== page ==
With long runs on hit titles like Captain America, Daredevil, Sleeper, Fatale, Criminal and more, writer Ed Brubaker has cemented his position as one of the most prominent writers in American comics, and he got his start with superheroes with Batman. After being brought in from the world of crime comics to write the Batman comics in 2001, Brubaker rose to prominence with his work on Gotham City's heroes, including cowriting the seminal Gotham Central, relaunching Catwoman with a critically acclaimed and influential new direction, and retelling the first encounter between Batman and the Joker.
This week, ComicsAlliance is taking a look back at Brubaker's tenure on the Dark Knight with an in-depth interview, and today, we start off with a look back at the writer's work on Batman and Detective Comics, discussing how he got the jobs, how Batman got him back into reading superhero comics, and the surprising character he picks out as a favorite.
To say that Greg Rucka had a profound impact on DC Comics in the 21st Century is underselling things quite a bit. After arriving on the scene in the late '90s, he became one of the few writers to have written all three of DC's biggest characters, with critically acclaimed runs on Action Comics and Wonder Woman. It was on Batman, however, where he made his biggest impact, as one of the writers for the year-long No Man's Land crossover, the relaunched "New Gotham" era of Detective Comics, and cowriter of the enduringly influential Gotham Central.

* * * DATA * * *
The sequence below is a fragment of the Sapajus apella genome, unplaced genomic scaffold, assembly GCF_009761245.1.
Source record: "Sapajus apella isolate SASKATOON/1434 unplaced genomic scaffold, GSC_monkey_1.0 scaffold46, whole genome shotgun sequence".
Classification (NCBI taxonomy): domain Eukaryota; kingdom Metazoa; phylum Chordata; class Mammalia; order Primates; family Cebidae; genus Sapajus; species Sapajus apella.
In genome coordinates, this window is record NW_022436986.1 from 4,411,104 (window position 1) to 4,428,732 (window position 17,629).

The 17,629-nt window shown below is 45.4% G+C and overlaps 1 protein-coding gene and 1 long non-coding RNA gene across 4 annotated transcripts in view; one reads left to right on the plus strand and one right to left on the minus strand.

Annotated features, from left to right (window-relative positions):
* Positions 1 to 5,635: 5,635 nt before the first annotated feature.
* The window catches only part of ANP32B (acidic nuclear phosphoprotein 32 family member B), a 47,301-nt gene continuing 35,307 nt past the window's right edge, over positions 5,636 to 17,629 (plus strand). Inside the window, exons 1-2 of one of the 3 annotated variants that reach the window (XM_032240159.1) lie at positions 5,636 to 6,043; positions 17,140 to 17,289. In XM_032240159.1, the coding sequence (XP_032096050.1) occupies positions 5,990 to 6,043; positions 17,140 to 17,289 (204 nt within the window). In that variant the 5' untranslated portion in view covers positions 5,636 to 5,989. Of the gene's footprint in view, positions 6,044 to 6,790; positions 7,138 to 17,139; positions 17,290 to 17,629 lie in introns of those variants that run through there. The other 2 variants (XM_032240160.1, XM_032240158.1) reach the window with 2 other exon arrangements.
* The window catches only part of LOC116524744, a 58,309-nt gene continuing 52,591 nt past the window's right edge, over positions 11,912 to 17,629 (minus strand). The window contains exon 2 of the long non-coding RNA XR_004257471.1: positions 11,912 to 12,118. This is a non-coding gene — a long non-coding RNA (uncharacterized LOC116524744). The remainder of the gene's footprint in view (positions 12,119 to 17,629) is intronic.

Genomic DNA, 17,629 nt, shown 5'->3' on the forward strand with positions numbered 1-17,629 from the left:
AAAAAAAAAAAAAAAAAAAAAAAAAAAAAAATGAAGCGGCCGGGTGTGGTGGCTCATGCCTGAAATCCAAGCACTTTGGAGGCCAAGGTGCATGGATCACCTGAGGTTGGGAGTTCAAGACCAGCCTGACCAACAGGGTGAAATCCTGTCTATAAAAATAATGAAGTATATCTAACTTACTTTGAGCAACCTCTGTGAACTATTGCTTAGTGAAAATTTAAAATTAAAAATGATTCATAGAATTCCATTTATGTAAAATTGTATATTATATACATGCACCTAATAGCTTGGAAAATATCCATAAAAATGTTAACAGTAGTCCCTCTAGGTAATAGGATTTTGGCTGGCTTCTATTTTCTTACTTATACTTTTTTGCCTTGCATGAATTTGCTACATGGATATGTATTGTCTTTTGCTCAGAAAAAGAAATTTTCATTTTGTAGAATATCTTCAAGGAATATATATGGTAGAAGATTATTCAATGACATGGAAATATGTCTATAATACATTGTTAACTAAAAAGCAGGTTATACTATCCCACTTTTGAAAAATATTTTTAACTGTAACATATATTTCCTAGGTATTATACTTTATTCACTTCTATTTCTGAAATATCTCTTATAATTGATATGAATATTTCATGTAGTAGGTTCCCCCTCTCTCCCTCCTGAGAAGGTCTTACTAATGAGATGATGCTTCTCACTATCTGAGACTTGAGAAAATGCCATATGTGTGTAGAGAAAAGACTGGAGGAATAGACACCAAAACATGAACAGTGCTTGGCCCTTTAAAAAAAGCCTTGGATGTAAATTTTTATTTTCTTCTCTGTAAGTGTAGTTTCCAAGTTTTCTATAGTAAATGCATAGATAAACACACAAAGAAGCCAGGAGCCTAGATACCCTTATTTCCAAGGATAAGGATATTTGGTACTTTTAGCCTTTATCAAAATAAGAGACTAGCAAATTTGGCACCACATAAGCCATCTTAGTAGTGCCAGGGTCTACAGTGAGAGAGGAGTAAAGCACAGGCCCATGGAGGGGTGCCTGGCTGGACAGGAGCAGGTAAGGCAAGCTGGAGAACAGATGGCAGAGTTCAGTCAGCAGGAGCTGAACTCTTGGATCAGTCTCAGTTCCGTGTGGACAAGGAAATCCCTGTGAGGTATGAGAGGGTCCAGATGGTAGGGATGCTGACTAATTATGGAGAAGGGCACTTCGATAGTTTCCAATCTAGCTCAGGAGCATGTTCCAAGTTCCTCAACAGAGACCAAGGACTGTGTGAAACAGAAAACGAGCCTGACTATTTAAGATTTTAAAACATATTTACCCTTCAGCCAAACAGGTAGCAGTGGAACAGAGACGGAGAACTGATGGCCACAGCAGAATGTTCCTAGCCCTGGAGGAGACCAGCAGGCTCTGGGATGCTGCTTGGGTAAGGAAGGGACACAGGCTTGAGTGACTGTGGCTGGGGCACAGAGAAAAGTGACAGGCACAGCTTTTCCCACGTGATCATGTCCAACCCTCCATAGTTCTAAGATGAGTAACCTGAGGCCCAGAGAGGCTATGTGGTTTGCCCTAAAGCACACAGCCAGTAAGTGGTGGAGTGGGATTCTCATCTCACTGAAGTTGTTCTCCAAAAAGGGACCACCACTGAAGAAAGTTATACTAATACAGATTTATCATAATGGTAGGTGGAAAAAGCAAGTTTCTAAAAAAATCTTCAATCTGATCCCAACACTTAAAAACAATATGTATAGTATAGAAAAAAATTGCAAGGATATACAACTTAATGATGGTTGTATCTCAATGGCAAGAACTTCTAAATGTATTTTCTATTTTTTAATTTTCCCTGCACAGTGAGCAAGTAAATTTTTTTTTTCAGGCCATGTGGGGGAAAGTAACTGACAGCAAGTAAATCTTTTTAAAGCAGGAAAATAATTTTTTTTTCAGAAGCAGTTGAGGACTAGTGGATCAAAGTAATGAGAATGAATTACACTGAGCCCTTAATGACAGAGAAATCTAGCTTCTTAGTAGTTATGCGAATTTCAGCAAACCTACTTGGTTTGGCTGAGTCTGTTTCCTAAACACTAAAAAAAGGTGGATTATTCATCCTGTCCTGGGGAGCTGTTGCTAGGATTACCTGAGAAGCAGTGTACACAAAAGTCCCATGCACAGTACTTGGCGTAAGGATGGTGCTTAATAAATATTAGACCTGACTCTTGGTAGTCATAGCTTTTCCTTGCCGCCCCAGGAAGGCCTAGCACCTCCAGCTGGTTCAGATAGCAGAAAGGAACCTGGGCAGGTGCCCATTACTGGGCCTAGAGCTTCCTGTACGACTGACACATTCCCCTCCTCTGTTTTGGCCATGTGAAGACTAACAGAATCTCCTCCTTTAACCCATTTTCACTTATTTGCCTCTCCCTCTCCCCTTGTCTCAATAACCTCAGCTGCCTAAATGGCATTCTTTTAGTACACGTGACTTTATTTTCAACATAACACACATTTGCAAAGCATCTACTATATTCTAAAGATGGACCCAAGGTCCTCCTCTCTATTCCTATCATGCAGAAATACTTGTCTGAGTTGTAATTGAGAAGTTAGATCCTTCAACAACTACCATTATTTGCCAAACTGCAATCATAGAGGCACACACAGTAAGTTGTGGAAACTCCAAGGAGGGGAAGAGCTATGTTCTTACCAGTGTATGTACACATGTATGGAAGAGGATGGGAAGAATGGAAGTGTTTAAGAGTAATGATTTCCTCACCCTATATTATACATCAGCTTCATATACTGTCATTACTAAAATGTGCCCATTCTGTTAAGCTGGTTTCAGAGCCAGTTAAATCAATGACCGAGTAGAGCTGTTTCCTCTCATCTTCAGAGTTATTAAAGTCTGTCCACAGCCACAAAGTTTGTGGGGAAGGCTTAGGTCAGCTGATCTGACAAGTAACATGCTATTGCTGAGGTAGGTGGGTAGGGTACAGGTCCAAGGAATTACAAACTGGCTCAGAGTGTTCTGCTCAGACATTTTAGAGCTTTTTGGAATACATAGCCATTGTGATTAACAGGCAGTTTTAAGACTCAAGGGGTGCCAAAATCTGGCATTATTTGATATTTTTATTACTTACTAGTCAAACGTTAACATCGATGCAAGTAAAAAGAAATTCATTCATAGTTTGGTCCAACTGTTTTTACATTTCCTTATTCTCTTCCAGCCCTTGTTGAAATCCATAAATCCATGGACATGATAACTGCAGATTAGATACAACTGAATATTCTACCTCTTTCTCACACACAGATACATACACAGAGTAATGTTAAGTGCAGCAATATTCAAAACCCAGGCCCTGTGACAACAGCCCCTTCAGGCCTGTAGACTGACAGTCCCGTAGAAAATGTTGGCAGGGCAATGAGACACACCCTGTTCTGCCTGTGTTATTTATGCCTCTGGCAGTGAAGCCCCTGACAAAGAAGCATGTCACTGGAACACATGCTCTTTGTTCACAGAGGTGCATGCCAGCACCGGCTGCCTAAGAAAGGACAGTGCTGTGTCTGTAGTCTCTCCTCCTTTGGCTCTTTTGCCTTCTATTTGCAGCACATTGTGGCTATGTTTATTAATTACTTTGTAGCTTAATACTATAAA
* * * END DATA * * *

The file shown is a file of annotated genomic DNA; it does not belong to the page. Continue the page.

In part one of our in-depth interview, Rucka discussed his early Batman work including the epic "No Man's Land" megaseries. Our chat continues today as he looks back on becoming the regular writer of Detective Comics, speaking very candidly about trouble with DC editorial, his creation of Sasha Bordeaux, and the comic he and Rick Burchett created that he considers to be a perfect done-in-one issue.
Legendary Comics used Wednesday's Preview Night to give a taste of their upcoming offerings, with projects from Max Brooks, Mark Waid, Matt Wagner, Simon Bisley and Shane Davis. The press-only event, introduced by nerd personalit
The 2011 edition of the Comic Book Legal Defense Fund's Liberty Annual hits stores this October from Image Comics, with proceeds from the 48-page comics anthology to benefit the CBLDF, a non-profit organization that defends the First Amendment rights of comics creators. Contr
The production company behind such films as The Dark Knight, The Hangover, Inception, Superman Returns, Watchmen, and Where the Wild Things Are, Legendary Pictures announced this week the formation of a new comic book division to be overseen by Bob Schreck. The venerable ed
Though it may be hard to believe, most folks working in the comic book industry were at one time plain ol' fans who did fanboy type stuff -- case in point, former DC/Oni/Dark Horse and current IDW editor, Bob Schreck, who back in the early 1980's made a fan film titled "The Incredible Hulk Meets The Ever Lovin' Blue Eyed Thing
As the first film to introduce my 8 year-old self to the hilarity that was a T-Rex eating a dude on a toilet, Steven Spielberg's "Jurassic Park" (yeah, yeah, based on the novel by Michael Crichton) holds a very special place in my heart
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